If you blame the results of a failed marriage on the part of the other then you aren’t taking a hard enough look at yourself in terms of your culpability.

  3. Al
    Posted March 24, 2012 at 9:25 pm | Permalink

    Phil,

    I really enjoyed this post. Your comments about wedding dresses are too funny, but also too true! The “industry” is too obsessed about transactions and the basics, and not about how outsourcing fits part of a broader sourcing strategy for organizations today,

    Al

  4. Posted March 25, 2012 at 9:48 am | Permalink

    That explains why, when people ask me what I do, I have taken to say “I help companies globalize.” Just hadn’t thought it through in such an elegant manner.

  5. Posted March 25, 2012 at 2:05 pm | Permalink

    Phil,

    Your thoughts here are so true. “Outsourcing” is completely misused and overused today, and also has a bad rep with clients, as it is always associated with staff retrenches and offshoring.

    Instead, we should use “globalshoring” more, as this is a common practice across many company functions, and the “globalisation of processes and business operations”, which is the real goal of firms which have combined multiple delivery frameworks, which almost always included shared services, BPO, ITO and inhouse.

    It’s time to put the Outsourcing phrase to bed for good!

    Amanda

  6. Jason Clemence
    Posted March 25, 2012 at 4:04 pm | Permalink

    I agree with Amanda’s suggestions here. Globalshoring and globalization of business operations are great suggestions. Outsourcing must go!

  7. Posted March 26, 2012 at 9:45 am | Permalink

    Phil:
    In the analytics and research industry (or KPO as some would still like to call it), your assertion about “expertise augmentation” is absolutely true. I encounter so many ‘KPO’ companies who want to be everything for every vertical. Although there is growth in these process outsourcing deals, most analytics & research engagements have moved towards best use of global domain expertise (rather than outsourcing a non-critical function).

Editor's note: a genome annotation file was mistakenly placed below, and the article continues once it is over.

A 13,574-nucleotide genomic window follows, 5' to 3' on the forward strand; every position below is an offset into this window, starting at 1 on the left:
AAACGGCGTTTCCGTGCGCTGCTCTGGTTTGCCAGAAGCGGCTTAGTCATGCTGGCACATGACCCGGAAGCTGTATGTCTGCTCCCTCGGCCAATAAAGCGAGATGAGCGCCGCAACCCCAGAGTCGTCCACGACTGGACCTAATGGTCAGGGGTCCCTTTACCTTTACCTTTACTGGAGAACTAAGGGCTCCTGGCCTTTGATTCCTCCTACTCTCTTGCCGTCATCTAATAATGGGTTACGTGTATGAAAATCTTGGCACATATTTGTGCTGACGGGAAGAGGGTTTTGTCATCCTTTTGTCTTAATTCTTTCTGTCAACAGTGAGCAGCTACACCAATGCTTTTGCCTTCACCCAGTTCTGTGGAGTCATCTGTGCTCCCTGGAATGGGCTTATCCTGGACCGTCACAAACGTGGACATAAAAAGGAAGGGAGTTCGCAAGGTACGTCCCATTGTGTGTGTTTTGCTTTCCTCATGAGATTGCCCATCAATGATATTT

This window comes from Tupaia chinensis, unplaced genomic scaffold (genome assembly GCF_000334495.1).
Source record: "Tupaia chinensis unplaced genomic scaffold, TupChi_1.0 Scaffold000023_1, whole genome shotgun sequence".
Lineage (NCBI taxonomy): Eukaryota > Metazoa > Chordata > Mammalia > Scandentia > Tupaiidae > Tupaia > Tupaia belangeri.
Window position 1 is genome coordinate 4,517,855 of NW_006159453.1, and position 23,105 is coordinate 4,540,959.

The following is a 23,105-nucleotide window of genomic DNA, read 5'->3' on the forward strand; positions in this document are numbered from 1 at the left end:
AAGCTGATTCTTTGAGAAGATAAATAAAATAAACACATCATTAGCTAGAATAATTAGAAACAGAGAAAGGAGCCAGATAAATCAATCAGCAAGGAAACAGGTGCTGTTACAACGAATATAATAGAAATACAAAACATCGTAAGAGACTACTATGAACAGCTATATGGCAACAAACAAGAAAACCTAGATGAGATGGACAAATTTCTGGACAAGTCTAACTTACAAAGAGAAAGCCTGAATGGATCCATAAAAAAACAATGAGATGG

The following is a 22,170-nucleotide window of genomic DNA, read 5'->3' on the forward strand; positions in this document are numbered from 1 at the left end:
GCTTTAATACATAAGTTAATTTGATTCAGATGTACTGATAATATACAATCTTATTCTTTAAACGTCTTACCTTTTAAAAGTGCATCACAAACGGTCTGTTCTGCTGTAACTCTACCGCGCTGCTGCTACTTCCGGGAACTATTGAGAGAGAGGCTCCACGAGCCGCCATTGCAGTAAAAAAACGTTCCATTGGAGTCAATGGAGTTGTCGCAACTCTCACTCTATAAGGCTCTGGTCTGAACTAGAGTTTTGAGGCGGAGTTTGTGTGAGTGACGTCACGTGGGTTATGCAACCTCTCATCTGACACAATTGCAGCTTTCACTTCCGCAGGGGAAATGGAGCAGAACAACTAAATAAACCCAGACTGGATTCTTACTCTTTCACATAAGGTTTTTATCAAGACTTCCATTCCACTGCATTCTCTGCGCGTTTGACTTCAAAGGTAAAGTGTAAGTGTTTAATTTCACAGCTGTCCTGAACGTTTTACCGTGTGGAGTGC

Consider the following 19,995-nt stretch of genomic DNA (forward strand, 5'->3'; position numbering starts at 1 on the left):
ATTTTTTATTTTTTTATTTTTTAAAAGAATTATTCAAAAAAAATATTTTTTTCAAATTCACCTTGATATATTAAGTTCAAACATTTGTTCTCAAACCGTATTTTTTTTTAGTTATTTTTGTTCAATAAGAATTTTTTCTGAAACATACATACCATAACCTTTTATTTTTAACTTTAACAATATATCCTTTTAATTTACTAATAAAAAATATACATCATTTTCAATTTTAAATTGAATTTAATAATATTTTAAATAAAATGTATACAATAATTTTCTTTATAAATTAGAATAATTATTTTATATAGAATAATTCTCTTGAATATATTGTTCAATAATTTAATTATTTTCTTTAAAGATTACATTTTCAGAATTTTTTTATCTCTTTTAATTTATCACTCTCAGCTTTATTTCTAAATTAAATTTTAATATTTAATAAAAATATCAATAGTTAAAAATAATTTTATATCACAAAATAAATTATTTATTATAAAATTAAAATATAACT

regards,
    Raj
    http://www.knowledgefoundry.net

  8. Posted March 26, 2012 at 10:08 am | Permalink

    This little semantic exercise does little to address the “minor” problem of the destruction of the US and other Western economies from one that is vibrantly balanced between supply and demand to one that is predominantly driven by consumption.

    When I was a kid I used to accompany my dad, a single store garment retailer, on his buying trips to New York City (where the factories and garment district were). Later in his life, he took those same trips to the Carolinas and finally to Florida. Today, you know where he’d have to go. Let’s just say he couldn’t drive there.

    I don’t find this useful or particularly cute. And even as I advise my clients how to manage their outsourced production quality and processes I remain aware that I have become part of an industry that is short-sighted and living in denial. In chasing cheap labor, we have a created a fundamentally unsustainable economic model.

    That wedding dress added no real economic value to the bride and her family. It gave her a one day rush…just like “globalsourcing” is giving us a very short-term rush. And the marriage itself is not much better.

  9. Navdib Moktan
    Posted March 26, 2012 at 10:19 am | Permalink

    Hi Phil,

    Long time since I ventured onto your site and the topic was too close to heart to ignore it :) Thank you for spelling it out. I said this years ago and everyone laughed and made jokes on how arrogant I was to say so (most of what happens in the industry is a sham). I was actively in the industry and it always made me wonder if anyone was actually providing any “value” apart from the “cheapness” factor while people lost jobs in droves – in the name of “Globalization” :) My apologies Amanda but seriously “Globalshoring”????

    Then again, how would all the MBAs mint money without the hundreds of jargons that this pseudo-industry helped create. And oh what a group of amazing individuals they are who’ve come up with terms to “differentiate” themselves by providing “value-addition”, “innovation”, “on/off/global – shoring”, so on and so forth. Reminds me of the teenager that someone gave a couple of $$ to mow the lawn (because they didn’t want to do it themselves) :)

    Thank you for saying it aloud.

    What an industry and what an experience!

  10. Posted March 26, 2012 at 10:20 am | Permalink

    Hi Phil

    I have a narrower focus around supply chain management and would really like you take on outsourcing of this function. Unlike the outsourcing of, say, some aspect of Marketing, there is a permanent transfer of physical assets to the outsourcer, and many large companies such as Flextronics and Jabil, amongst others, have built a business around this activity, which theyc all contract manufacturing.